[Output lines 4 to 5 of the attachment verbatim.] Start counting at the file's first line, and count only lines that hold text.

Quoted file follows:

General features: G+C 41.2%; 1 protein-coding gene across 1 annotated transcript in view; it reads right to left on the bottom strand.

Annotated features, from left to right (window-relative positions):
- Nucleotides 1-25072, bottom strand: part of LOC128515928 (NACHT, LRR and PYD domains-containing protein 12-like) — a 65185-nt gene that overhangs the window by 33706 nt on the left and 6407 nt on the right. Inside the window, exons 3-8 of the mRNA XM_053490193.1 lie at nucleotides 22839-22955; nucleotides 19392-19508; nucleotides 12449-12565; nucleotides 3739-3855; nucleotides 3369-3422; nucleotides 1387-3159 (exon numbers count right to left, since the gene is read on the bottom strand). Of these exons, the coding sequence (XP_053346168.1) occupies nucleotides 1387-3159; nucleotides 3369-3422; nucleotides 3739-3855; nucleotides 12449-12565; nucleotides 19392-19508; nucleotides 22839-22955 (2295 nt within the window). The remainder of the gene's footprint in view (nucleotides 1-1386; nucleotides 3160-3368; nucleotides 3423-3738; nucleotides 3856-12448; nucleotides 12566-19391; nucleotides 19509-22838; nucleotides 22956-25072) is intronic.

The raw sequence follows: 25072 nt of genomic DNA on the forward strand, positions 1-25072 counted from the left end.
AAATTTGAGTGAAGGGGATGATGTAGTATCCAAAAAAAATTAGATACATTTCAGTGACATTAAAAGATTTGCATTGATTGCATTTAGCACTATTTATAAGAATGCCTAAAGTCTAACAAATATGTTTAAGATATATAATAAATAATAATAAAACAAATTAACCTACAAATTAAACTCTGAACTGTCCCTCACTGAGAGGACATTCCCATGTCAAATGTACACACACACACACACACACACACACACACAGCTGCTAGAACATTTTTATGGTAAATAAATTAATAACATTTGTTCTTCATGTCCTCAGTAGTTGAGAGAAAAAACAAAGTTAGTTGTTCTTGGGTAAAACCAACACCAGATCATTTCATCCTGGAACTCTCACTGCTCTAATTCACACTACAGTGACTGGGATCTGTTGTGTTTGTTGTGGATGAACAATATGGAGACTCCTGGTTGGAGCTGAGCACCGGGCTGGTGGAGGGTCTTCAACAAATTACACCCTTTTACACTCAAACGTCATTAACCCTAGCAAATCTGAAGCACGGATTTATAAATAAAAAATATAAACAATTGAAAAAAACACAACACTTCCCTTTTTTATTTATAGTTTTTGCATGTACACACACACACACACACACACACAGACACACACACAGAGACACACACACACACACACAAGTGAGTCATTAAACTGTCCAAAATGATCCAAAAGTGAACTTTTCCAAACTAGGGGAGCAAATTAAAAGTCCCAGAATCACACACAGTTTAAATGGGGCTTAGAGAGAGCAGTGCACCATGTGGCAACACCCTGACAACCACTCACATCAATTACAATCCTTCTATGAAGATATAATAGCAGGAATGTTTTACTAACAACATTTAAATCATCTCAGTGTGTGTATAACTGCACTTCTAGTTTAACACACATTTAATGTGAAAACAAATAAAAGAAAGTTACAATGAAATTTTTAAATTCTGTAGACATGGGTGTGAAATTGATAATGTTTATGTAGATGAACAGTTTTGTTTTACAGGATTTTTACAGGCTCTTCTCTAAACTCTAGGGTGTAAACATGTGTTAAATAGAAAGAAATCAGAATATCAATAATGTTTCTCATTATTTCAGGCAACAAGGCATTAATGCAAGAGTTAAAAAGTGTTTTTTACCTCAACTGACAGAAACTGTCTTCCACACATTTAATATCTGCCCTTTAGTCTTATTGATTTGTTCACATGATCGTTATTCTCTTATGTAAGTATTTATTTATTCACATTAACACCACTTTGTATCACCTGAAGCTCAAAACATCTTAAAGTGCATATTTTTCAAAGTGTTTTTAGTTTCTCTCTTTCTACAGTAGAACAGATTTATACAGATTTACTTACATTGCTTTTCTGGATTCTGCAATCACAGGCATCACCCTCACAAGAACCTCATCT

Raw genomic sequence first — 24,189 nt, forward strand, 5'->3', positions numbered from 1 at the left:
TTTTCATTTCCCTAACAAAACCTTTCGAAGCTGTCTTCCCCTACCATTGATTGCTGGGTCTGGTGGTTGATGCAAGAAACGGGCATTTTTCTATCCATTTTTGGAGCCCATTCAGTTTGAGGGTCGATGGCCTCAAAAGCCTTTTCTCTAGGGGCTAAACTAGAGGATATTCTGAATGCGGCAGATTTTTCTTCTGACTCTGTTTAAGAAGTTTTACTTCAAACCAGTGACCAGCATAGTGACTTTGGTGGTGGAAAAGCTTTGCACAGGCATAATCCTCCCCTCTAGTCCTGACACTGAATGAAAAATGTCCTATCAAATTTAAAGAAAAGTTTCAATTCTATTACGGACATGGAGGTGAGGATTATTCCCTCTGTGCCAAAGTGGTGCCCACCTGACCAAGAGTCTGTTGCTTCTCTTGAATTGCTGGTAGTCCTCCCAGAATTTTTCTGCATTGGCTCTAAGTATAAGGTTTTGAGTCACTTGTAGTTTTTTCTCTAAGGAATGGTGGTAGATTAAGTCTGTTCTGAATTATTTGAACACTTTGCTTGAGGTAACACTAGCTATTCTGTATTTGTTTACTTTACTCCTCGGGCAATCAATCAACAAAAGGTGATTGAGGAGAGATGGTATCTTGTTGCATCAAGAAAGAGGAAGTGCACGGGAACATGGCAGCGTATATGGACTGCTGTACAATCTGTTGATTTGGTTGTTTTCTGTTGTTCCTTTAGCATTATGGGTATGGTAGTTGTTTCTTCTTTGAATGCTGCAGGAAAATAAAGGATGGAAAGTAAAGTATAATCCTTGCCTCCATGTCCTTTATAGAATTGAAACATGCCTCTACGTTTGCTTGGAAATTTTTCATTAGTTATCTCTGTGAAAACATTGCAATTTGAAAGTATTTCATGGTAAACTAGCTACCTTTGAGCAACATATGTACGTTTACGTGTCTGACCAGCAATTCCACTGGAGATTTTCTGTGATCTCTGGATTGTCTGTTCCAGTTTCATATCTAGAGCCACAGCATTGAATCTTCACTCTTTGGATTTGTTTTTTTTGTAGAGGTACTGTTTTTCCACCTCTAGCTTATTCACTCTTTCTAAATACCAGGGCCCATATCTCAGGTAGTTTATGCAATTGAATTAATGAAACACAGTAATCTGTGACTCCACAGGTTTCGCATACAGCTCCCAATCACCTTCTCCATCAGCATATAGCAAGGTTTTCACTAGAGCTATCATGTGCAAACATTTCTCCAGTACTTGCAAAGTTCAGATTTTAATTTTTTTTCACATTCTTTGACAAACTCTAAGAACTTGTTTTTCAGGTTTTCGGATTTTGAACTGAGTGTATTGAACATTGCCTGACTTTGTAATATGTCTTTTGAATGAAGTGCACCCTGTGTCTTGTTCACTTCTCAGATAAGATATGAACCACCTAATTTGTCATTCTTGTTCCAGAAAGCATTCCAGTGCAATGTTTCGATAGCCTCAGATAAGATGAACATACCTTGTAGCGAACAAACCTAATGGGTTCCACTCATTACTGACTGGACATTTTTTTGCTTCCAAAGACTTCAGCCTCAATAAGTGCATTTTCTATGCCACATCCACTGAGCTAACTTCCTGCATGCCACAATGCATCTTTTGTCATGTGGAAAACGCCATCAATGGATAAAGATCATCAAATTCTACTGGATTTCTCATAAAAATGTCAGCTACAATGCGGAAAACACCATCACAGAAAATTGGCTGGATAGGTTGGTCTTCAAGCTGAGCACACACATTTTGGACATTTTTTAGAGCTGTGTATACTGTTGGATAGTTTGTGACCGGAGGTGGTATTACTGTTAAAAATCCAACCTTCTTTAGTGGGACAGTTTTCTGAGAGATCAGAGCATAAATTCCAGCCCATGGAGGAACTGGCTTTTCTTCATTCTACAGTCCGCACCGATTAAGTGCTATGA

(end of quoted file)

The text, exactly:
The raw sequence follows: 25072 nt of genomic DNA on the forward strand, positions 1-25072 counted from the left end.
AAATTTGAGTGAAGGGGATGATGTAGTATCCAAAAAAAATTAGATACATTTCAGTGACATTAAAAGATTTGCATTGATTGCATTTAGCACTATTTATAAGAATGCCTAAAGTCTAACAAATATGTTTAAGATATATAATAAATAATAATAAAACAAATTAACCTACAAATTAAACTCTGAACTGTCCCTCACTGAGAGGACATTCCCATGTCAAATGTACACACACACACACACACACACACACACACAGCTGCTAGAACATTTTTATGGTAAATAAATTAATAACATTTGTTCTTCATGTCCTCAGTAGTTGAGAGAAAAAACAAAGTTAGTTGTTCTTGGGTAAAACCAACACCAGATCATTTCATCCTGGAACTCTCACTGCTCTAATTCACACTACAGTGACTGGGATCTGTTGTGTTTGTTGTGGATGAACAATATGGAGACTCCTGGTTGGAGCTGAGCACCGGGCTGGTGGAGGGTCTTCAACAAATTACACCCTTTTACACTCAAACGTCATTAACCCTAGCAAATCTGAAGCACGGATTTATAAATAAAAAATATAAACAATTGAAAAAAACACAACACTTCCCTTTTTTATTTATAGTTTTTGCATGTACACACACACACACACACACACACAGACACACACACAGAGACACACACACACACACACAAGTGAGTCATTAAACTGTCCAAAATGATCCAAAAGTGAACTTTTCCAAACTAGGGGAGCAAATTAAAAGTCCCAGAATCACACACAGTTTAAATGGGGCTTAGAGAGAGCAGTGCACCATGTGGCAACACCCTGACAACCACTCACATCAATTACAATCCTTCTATGAAGATATAATAGCAGGAATGTTTTACTAACAACATTTAAATCATCTCAGTGTGTGTATAACTGCACTTCTAGTTTAACACACATTTAATGTGAAAACAAATAAAAGAAAGTTACAATGAAATTTTTAAATTCTGTAGACATGGGTGTGAAATTGATAATGTTTATGTAGATGAACAGTTTTGTTTTACAGGATTTTTACAGGCTCTTCTCTAAACTCTAGGGTGTAAACATGTGTTAAATAGAAAGAAATCAGAATATCAATAATGTTTCTCATTATTTCAGGCAACAAGGCATTAATGCAAGAGTTAAAAAGTGTTTTTTACCTCAACTGACAGAAACTGTCTTCCACACATTTAATATCTGCCCTTTAGTCTTATTGATTTGTTCACATGATCGTTATTCTCTTATGTAAGTATTTATTTATTCACATTAACACCACTTTGTATCACCTGAAGCTCAAAACATCTTAAAGTGCATATTTTTCAAAGTGTTTTTAGTTTCTCTCTTTCTACAGTAGAACAGATTTATACAGATTTACTTACATTGCTTTTCTGGATTCTGCAATCACAGGCATCACCCTCACAAGAACCTCATCT